Mueller’s team asks White House for Flynn records
WASHINGTON — Investigators working for the special counsel, Robert Mueller, recently asked the White House for documents related to former national security adviser Michael Flynn and have questioned witnesses about whether he was secretly paid by the Turkish government during the final months of the presidential campaign, according to people close to the investigation.
Although not a formal subpoena, the document request is the first known instance of Mueller’s team asking the
White House to hand over records.
In interviews with potential witnesses in recent weeks, prosecutors and FBI agents have spent hours poring over the details of Flynn’s business dealings with a Turkish-American businessman who worked last year with Flynn and his now-defunct consulting business, the Flynn Intel Group.
The company was paid $530,000 to run a campaign to discredit an opponent of the Turkish government who has been accused of orchestrating last year’s failed coup in the country.
Investigators want to know whether the Turkish government was behind those payments — and if the Flynn Intel Group gave kickbacks to the businessman, Ekim Alptekin, for helping conceal the source of the money.
The line of questioning shows that Mueller’s inquiry has expanded into a fullfledged examination of Flynn’s financial dealings, beyond the question of whether he failed to register as a foreign agent or lied about his conversations and business arrangements with Russian officials.
Flynn was national security adviser for 24 days, but his legal troubles lie at the center of a political storm that has engulfed President Donald Trump’s administration. For months, prosecutors have used multiple grand juries to issue subpoenas for documents related to Flynn.
Trump has said publicly that Mueller should confine
his investigation to the narrow issue of Russia’s attempts to disrupt last year’s presidential campaign, not conduct an expansive inquiry into the finances of Trump or his associates.
Flynn declined to comment. Ty Cobb, special counsel to Trump, said, “We’ve said before we’re collaborating with the special counsel on an ongoing basis.”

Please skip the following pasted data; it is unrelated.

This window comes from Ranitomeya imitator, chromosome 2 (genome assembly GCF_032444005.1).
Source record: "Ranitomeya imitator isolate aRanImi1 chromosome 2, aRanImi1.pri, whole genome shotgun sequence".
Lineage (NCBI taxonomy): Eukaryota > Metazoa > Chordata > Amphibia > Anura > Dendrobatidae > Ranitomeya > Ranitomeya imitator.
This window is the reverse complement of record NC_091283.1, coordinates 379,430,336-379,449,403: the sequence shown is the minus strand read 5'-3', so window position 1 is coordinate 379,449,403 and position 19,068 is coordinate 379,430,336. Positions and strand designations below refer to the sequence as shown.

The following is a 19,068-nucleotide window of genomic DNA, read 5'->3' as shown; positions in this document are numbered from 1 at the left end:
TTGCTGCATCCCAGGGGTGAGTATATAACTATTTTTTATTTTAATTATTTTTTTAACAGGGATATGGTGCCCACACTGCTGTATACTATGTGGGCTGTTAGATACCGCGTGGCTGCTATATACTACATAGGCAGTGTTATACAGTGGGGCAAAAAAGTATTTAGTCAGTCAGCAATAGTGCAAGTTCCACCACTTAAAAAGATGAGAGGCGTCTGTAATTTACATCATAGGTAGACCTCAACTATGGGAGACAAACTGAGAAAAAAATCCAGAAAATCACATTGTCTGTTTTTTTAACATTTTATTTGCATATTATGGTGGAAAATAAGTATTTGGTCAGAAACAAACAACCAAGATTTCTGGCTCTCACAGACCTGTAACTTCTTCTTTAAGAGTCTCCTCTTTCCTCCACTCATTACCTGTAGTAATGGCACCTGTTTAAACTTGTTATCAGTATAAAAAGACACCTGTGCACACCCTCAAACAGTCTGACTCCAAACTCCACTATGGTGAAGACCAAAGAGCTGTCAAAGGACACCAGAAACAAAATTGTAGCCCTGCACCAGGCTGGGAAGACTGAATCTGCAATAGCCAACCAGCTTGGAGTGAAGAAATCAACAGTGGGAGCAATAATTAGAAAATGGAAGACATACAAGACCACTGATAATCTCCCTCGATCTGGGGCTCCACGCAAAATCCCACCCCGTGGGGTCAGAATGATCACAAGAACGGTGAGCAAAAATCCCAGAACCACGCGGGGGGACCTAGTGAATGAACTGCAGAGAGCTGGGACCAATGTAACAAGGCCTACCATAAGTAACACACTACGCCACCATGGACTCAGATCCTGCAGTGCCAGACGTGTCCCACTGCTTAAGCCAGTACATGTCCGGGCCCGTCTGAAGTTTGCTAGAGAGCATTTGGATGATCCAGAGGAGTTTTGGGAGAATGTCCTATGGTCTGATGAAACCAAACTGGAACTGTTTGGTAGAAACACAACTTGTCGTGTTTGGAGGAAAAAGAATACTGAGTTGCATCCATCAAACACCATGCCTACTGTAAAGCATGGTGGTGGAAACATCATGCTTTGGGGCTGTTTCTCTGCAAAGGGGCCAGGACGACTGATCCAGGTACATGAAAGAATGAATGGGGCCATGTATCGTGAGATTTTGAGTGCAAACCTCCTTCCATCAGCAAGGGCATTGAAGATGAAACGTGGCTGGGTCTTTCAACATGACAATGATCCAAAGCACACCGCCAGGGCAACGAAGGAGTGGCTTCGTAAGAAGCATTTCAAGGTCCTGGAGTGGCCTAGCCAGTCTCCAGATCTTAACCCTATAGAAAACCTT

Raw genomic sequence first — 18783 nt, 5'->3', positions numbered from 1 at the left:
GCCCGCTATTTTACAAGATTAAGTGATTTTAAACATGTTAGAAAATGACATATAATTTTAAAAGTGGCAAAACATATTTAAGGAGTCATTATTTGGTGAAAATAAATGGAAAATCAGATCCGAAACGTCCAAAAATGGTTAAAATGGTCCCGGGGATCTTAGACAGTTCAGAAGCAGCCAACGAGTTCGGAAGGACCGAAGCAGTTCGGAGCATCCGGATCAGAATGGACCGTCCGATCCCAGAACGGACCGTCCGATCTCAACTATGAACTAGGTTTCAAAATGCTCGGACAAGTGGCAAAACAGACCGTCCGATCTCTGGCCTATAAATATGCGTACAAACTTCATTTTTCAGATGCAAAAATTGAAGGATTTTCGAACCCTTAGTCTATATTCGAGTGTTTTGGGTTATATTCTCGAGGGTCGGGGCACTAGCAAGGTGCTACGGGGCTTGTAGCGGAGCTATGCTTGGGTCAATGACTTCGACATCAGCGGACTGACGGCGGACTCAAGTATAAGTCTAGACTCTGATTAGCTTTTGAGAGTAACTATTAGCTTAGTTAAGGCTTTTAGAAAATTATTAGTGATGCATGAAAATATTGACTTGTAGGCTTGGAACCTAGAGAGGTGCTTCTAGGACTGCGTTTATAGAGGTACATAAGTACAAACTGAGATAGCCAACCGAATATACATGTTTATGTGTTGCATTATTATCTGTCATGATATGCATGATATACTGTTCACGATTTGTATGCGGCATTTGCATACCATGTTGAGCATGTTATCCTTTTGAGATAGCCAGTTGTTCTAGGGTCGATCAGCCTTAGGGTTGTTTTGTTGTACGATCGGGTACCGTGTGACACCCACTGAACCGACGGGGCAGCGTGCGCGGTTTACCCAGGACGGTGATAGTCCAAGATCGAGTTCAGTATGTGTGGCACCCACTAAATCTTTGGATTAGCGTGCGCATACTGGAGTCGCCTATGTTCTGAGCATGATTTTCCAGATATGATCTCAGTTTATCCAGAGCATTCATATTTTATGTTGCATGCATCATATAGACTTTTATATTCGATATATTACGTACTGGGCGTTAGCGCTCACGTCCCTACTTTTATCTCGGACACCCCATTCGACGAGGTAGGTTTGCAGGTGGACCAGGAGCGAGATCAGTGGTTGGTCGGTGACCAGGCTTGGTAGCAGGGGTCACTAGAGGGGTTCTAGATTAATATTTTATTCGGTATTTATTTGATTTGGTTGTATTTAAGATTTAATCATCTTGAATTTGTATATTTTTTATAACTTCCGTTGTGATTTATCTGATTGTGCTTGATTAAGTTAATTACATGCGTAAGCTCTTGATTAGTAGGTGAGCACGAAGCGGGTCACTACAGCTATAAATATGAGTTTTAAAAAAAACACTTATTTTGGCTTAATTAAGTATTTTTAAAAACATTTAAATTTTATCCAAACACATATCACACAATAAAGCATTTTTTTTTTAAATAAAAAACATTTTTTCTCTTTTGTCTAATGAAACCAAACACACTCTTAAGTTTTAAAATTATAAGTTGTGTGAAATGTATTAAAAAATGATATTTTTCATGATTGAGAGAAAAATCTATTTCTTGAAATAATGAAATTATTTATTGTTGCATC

“It’s full cooperation mode as far as we are concerned,” he said.
After Flynn’s dismissal, Trump tried to get James Comey, the FBI director, to drop the investigation, Comey has said.
Mueller is investigating whether Trump committed obstruction of justice in pressing for an end to the Flynn inquiry. The president fired Comey on May 9.
Investigators are examining the flow of money into and out of the Flynn Intel Group — a consulting firm Flynn founded after being forced out as the director of the Defense Intelligence Agency — according to several potential witnesses who have been interviewed by prosecutors and FBI agents.
Taking money from Turkey or any foreign government is not illegal. But failing to register as a foreign agent is a felony, and trying to hide the source of the money by routing it through a private company or some other entity, and then paying kickbacks to the middleman, could lead to numerous criminal charges, including fraud.
Prosecutors also have asked during interviews about Flynn’s speaking engagements for Russian companies, for which he was paid more than $65,000 in 2015, and about his company’s clients — including work it may have done with the Japanese government.
They also have asked about the White Canvas Group, a data-mining company that was reportedly paid $200,000 by the Trump campaign for unspecified services. The Flynn Intel Group shared office space with the White Canvas Group, which was founded by a former special operations officer who was a friend of Flynn’s.
VERSION NO. 3 FOR FORMS
Flynn has now had to file three versions of his financial-disclosure forms.
His first version did not disclose payments from Russia-linked companies. He added those payments to an amended version of the forms he submitted in March. This week he filed a new version, adding that he briefly had a contract with SCL Group, the parent company of Cambridge Analytica, a data-mining firm that worked with the Trump campaign.